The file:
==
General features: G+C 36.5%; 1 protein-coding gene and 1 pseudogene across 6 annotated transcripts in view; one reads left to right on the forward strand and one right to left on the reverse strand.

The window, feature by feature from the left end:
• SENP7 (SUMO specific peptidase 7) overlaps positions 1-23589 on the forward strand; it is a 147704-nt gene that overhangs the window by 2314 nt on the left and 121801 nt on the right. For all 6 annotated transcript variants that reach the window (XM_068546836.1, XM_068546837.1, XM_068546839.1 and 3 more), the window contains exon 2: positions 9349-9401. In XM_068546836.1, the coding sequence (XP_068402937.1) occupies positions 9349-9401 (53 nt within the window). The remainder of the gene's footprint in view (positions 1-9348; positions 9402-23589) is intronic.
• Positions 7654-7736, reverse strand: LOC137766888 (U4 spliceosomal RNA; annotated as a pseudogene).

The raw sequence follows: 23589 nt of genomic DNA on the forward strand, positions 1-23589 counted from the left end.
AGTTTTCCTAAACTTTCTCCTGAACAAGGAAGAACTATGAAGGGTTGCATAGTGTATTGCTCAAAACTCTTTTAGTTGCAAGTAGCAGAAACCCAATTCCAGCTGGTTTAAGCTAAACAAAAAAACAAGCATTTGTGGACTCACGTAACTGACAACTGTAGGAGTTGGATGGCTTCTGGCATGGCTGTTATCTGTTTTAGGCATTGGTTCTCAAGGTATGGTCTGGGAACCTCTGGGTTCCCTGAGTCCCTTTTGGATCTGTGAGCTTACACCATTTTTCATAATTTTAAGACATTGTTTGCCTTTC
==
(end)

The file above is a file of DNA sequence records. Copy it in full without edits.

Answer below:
General features: G+C 36.5%; 1 protein-coding gene and 1 pseudogene across 6 annotated transcripts in view; one reads left to right on the forward strand and one right to left on the reverse strand.

The window, feature by feature from the left end:
• SENP7 (SUMO specific peptidase 7) overlaps positions 1-23589 on the forward strand; it is a 147704-nt gene that overhangs the window by 2314 nt on the left and 121801 nt on the right. For all 6 annotated transcript variants that reach the window (XM_068546836.1, XM_068546837.1, XM_068546839.1 and 3 more), the window contains exon 2: positions 9349-9401. In XM_068546836.1, the coding sequence (XP_068402937.1) occupies positions 9349-9401 (53 nt within the window). The remainder of the gene's footprint in view (positions 1-9348; positions 9402-23589) is intronic.
• Positions 7654-7736, reverse strand: LOC137766888 (U4 spliceosomal RNA; annotated as a pseudogene).

The raw sequence follows: 23589 nt of genomic DNA on the forward strand, positions 1-23589 counted from the left end.
AGTTTTCCTAAACTTTCTCCTGAACAAGGAAGAACTATGAAGGGTTGCATAGTGTATTGCTCAAAACTCTTTTAGTTGCAAGTAGCAGAAACCCAATTCCAGCTGGTTTAAGCTAAACAAAAAAACAAGCATTTGTGGACTCACGTAACTGACAACTGTAGGAGTTGGATGGCTTCTGGCATGGCTGTTATCTGTTTTAGGCATTGGTTCTCAAGGTATGGTCTGGGAACCTCTGGGTTCCCTGAGTCCCTTTTGGATCTGTGAGCTTACACCATTTTTCATAATTTTAAGACATTGTTTGCCTTTC